#Meghalaya Gangrape – A cry in the dark #Vaw


Esha Roy : Sun Apr 07 2013,  IE
The Sunday StoryThe victim’s closest friend Rabolin, who was with her when she was attacked
She was gangraped by 16 boys, nine of them juveniles. She was beaten, cut up and her genitals mutilated. She made it to hospital, but was sent home with first-aid. When she survived to fight, she ran into an indifferent administration and influential accused. Schools denied her admission, and others mocked and threatened her.Chances are you haven’t heard this 16-year-old’s story. Three days after the brutal attack on her, the Delhi bus gangrape would happen, and a grieving nation’s conscience would not find time or space for this distant town in remote Meghalaya.***

It was a dark, moonless night on December 13, 2012, in Williamnagar in East Garo Hills district. Most of the houses in the town were empty as people had gathered for the annual winter ‘Simsang’ festival. Like every year, the star attraction was a fashion show-cum-beauty pageant. That evening, among the jostling audience of youngsters were three teenage girls. They were excited, having convinced family members to let them go without male relatives.

Rabolin K Sangma, 16, says it was she who had convinced the other two, her closest friends, to come along. “We weren’t really interested in the festival. But I had to see the fashion show,” she says.

They left at 8.30 pm, before the show had ended. Fog had crept in by then and turned the trees on the isolated stretch they took past the Sacred Heart Church to soft shadows.

They had walked just a short while when they saw a group of boys coming towards them. “They were behaving strangely. I thought, this is not okay… but I didn’t say anything,” says Rabolin. Seconds later, the boys charged at them. “We started running and turned into a narrow lane. We cried for help,” Rabolin says.

One of her friends, also her cousin and neighbour, fell down and got left behind. “She got up but the boys had by then started pelting stones. One hit her and she fell down again. When they got her, they stopped chasing us. We hid inside a garage for hours. We heard her screaming but we were too scared to go back.”

***

Sixteen boys are believed to have proceeded to rape the victim, nine of whom were minors. The victim can’t say as she blacked out. The oldest of the rape accused is 19 years old, the youngest 12. Six are 18.

Defence counsel M L Thangal admits some of them participated directly in the assault, but adds others “just hung around to watch it”. “According to the FIR and the statement of the victim, the leader was 19-year-old Laston Marak, who told the others what to do. Laston was the victim’s brother’s friend but apparently did not recognise her. She was pinned to the ground, kicked and hit. They tore off her T-shirt and started knifing her through her jeans, only later taking it off. The victim remembers the first three boys who raped her, after which she lost consciousness,” says Thangal.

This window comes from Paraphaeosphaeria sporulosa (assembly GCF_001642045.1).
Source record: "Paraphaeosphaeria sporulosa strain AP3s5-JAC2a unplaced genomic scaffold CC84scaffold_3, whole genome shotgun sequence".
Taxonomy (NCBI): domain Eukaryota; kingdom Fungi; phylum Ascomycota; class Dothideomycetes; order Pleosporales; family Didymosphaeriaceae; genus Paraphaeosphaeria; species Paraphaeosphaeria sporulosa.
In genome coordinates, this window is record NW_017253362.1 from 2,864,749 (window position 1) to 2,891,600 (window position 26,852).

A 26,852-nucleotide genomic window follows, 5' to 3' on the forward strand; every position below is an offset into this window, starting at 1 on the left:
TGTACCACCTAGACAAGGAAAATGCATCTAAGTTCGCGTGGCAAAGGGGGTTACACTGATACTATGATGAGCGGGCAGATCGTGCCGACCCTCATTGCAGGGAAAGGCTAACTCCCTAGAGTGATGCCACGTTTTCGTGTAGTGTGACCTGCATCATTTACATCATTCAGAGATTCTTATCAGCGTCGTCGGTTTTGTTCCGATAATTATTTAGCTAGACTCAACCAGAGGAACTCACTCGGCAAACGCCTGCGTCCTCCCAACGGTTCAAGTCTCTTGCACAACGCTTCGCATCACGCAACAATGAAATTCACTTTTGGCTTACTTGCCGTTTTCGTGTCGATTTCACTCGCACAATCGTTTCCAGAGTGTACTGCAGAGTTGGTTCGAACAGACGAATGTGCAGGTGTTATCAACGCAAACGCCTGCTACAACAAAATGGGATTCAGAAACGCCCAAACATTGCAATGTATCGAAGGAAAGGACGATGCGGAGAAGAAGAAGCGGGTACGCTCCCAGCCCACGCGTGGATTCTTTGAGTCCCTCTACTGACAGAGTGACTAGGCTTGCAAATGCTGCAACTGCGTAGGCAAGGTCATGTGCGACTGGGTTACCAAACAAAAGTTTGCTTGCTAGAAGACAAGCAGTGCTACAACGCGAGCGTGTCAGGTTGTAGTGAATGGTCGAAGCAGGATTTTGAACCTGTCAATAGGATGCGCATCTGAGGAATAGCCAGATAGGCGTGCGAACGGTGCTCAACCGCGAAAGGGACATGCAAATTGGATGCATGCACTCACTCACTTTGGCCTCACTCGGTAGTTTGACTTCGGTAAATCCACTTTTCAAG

When she stopped responding, the boys stuck a knife into her vagina repeatedly to get her to react.

The victim regained consciousness at some point and realised she was lying naked. Laston allegedly started to rape her again, at which point she called out his name and asked him why he was doing it. “When she said his name, he asked, ‘Who are you?’. She told him and he realised he knew her brother. By then, there was just Laston and another boy there. They helped her put on her jeans and gave her a T-shirt and they dropped her back home,” says Thangal.

Meanwhile, as an eerie quiet fell again over the lane, the victim’s friends came out of hiding and stopped a biker for help. “He took us to the spot but by then she had disappeared and so had the boys. He then dropped us home,” says Rabolin.

***

All 16 accused have since been arrested and booked for rape, “common intention” and criminal conspiracy. On April 3, the trial commenced in a fast-track court with the examination of five witnesses. Interestingly, the police are not showing the FIR to anyone, including the victim’s family.

What has since emerged about the accused’s alleged behaviour has only added to the shock. According to the police, like the girls, the accused were present at Simsang. At the festival, they attacked a schoolteacher (no one knows why) and were carrying him to throw him into the nearby Simsang river when they spotted the victim and her friends. As they got distracted, the teacher fled. He was present at the hospital when the victim’s family brought her there later that night. He told the family about the attackers. The teacher has since disappeared.

The hospital medical report lists injuries on her neck, face and back as well as cigarette burns on her right hand. Her vagina had been mutilated. However, the attending doctor, says the family, just gave the victim an i-pill, eight stitches, some first-aid, a few painkillers, and sent her home.

The next day, a women’s rights activist, Jaynie N Sangma, took the victim back to the hospital. She would remain there for two weeks.

“She hadn’t been eating or drinking and couldn’t pass urine. I asked the doctor why she hadn’t been admitted and she said she had administered first aid. Initially, even the administration took the incident lightly and only after we held protests did they take up the case,” says Jaynie.

When the victim’s mother, who stays in Rongongre village, heard what had happened, she fainted. “I couldn’t recognise my own daughter. Her body was swollen. I asked what had happened to her. She started crying.”

“I expect to get 100 per cent conviction,” says public prosecutor P L Sebastian.

***

The victim has since moved out of Williamnagar. She had left her parents’ home in Rongongre, on the other side of the Simsang river, to attend school in the town, staying with her married older sister and her in-laws. A Class IX student, she had failed her final examinations and was looking to switch schools.